The Mahayana Buddhism: Language, Literature and the Ramification is one of our recent prestigious publications containing eleven scholastic articles that were presented at the National Seminar, held in February, 2010, organised by the Asiatic Society, Kolkata. The papers have been divided into two categories - some on textual studies of the Mahayana ideals and the rest includes variegated schools of Mahayana Buddhism, Mahayana arts and archaeological remains, impact of the Mahayana Buddhism on modern society and such other topics. The present collection may be considered as a sequel to the work entitled Introducing Mahayana Buddhism published by the Asiatic Society a few years back. The present collection of papers has been edited with a highly informative Introduction by our esteemed friend, a renowned Pali scholar Dr. Sadhan Chandra Sarkar, who was the former Head, Department of Pali, Sanskrit College, Kolkata. The present literary production, though small in size, will certainly be a very useful text for students interested in Buddhistic studies as well as of Indology.
The present work is a collection of papers read at the National Seminar held on the 18th and 19th February, 2010, on the subject 'Mahayana Buddhism - Literature, Language and the Ramification', at the Asiatic Society, Kolkata.
We express our deep regret for not assembling all the articles read at the Seminar for not receiving those from the delegates of the said Seminar. However, the articles compiled here reveal the prisms of the Mahayana Buddhism to the readers.
In arranging articles we have first placed those which are on textual studies of the Mahayana-ideals, The rest are discussions on critical studies on the genesis, rise of various schools, which contributed to the ramification of the Mahayana philosophy or ideals, Mahayanic arts, archaeological remains, impact of Mahayana on the modern society and so on.
In this connection we take the advantage of reminding of a publication entitled Introducing Mahaya1la Buddhism under the joint editorship of Professor Biswanath Banerjee, and Professor Sukomal Chaudhuri, published by the Asiatic Society, Kolkata. The scholars interested in Buddhistic studies as well as of Indology might know in details on Mahayana Buddhism, its origin, schools, ideology, literature, language, arts etc. from this volume.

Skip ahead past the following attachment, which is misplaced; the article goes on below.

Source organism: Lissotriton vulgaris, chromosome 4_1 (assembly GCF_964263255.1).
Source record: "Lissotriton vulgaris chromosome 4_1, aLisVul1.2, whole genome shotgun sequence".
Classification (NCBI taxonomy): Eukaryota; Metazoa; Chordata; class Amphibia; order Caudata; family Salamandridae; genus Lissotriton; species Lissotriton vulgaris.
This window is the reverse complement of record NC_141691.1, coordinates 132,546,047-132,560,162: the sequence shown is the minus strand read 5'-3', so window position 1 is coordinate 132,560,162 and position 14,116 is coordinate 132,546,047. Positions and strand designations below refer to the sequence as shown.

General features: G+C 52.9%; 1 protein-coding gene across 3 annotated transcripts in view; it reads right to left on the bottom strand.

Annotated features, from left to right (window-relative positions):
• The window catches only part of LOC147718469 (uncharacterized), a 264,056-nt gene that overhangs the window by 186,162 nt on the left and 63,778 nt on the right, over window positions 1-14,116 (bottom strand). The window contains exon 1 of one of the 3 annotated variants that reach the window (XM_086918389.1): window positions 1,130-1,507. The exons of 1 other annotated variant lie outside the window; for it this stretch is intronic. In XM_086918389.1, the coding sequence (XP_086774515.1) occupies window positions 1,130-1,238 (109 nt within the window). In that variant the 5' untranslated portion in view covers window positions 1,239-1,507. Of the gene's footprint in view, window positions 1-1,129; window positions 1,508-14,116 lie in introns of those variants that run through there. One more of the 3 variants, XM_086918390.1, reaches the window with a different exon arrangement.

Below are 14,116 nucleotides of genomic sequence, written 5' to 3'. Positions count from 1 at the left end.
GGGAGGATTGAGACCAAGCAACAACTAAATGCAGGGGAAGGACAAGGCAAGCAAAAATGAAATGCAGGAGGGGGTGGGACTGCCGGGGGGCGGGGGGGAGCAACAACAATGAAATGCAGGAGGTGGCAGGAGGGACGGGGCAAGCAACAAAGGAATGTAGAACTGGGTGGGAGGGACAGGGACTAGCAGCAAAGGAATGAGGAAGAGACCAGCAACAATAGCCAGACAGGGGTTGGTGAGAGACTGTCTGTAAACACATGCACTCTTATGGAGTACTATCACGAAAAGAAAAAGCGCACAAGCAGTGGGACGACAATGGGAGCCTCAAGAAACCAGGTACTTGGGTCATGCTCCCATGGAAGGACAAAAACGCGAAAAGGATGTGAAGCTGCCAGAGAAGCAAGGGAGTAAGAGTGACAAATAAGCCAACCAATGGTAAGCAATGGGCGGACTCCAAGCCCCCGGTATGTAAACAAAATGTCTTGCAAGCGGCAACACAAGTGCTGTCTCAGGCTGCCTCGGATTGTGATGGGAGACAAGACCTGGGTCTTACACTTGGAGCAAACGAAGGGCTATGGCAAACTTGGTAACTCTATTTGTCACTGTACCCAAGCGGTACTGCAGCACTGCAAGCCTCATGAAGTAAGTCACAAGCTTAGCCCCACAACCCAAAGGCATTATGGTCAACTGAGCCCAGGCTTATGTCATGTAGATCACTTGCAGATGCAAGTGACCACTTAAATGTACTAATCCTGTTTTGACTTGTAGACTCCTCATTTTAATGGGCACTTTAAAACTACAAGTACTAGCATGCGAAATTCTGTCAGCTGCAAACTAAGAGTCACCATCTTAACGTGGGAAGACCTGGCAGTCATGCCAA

The dogmatic Buddhism is, generally, known as Hinayana (Theravada) or Sravakayana Buddhism, and in course of time, after the Mahaparinirvana (the Great Decease) of the Lord Buddha: new ideas developed, the seeds of which are found in the Pali and Sanskrit Canonical literature specially at the time of Kaniska and post-Kaniska age. The devotional attitude towards Buddha and his deification are gradually being noticed in the literature written in Sanskrit, better to say, in Buddhist Sanskrit language. The texts of these periods extensively reveal a developed philosophy or theory of Buddhism which came to rescue the people in general with the institution of the various ideals of Buddhism like 1) the conception of Bodhisattva, 2) the development of Bodhicitta, 3) the goal of Buddhahood, 4) the practice of Paramita, 5) Trikaya theory of the Buddha, 6) the ten stage? (Dasabhumi) of spiritual development, and 7) the concept of Dharmasunyata or Tathata and Buddhalogy etc. These are all the Mahayanic touchstones or characteristics of Buddhism. Besides the Buddhist Sanskrit, the Hybrid Sanskrit and even Prakrt language were used as the medium to preach the Mahayana thoughts in its early stage. Later on with the contact of the foreigners some of the Buddhist Mahayana literature got to be rendered in Chinese, Tibetan and other languages by the scholars or pundits of the then age. Thus the Mahayana did assist in orienting the social thoughts and beliefs both in India and abroad. Moreover, the advent of the iconic representation of the Buddha and Bodhisattva-figures, Stupas, Caityas, and munificent archaeological shrines and constructions etc. accelerated globally the growth of Buddhist Art.
Further a band of scholars and pundits did flourish the Mahayana literature by their intellectual compositions from the 1st century A.D. to 12th century A.D. even. To mention some of them are Nagarjuna, Vasubandhu, Aryadeva, Dinnaga, Dharma Kirti, Kumarila Bhatta, Santaraksita, Kamalasila, and others. The Madhyami ka and Vijananavada schools of the Mahayana are immensely rich with the contribution of the above noted teachers.
The esoteric Buddhism seems to be an appropriate mode of expressing the significance and essential characters of the Buddhistic Tantras. 'Tantric Buddhism is the last phase of Buddhism in India. The origin of which (Tantric) is wrapped up in obscurity'. It is generally held that the Tantric Buddhism is a mystic development from the Mahayana.
In no way the impact of Mahayana theology be ignored in the religious and social life and behaviours of Indian culture which was culminated in the Vajrayana, Mantrayana, Tantrayana, Kalacakrayana, Sahajayana of the later age.
We are indebted to scholars and delegates who attended this Seminar and made it fruitful one by their participations in their discussions and contributions of papers.
In spite of our earnest endeavour there may be some lapses which have crept into the book due to inadvertence. We crave the indulgence of the readers for these printing errors. I am also grateful to Professor Manabendu Banerjee, General Secretary of the Asiatic Society, Kolkata, for helping us in all respect to edit this volume.
In fine, I express my deep indebtedness to my recently deceased teacher Professor Biswanath Banerjee, former President of the Asiatic Society, Kolkata, for rendering me valuable suggestions to edit this work. Thanks are also due to Professor Pallab Sengupta, former President of the Asiatic Society, Kolkata, for his genuine interest, to get this work published.
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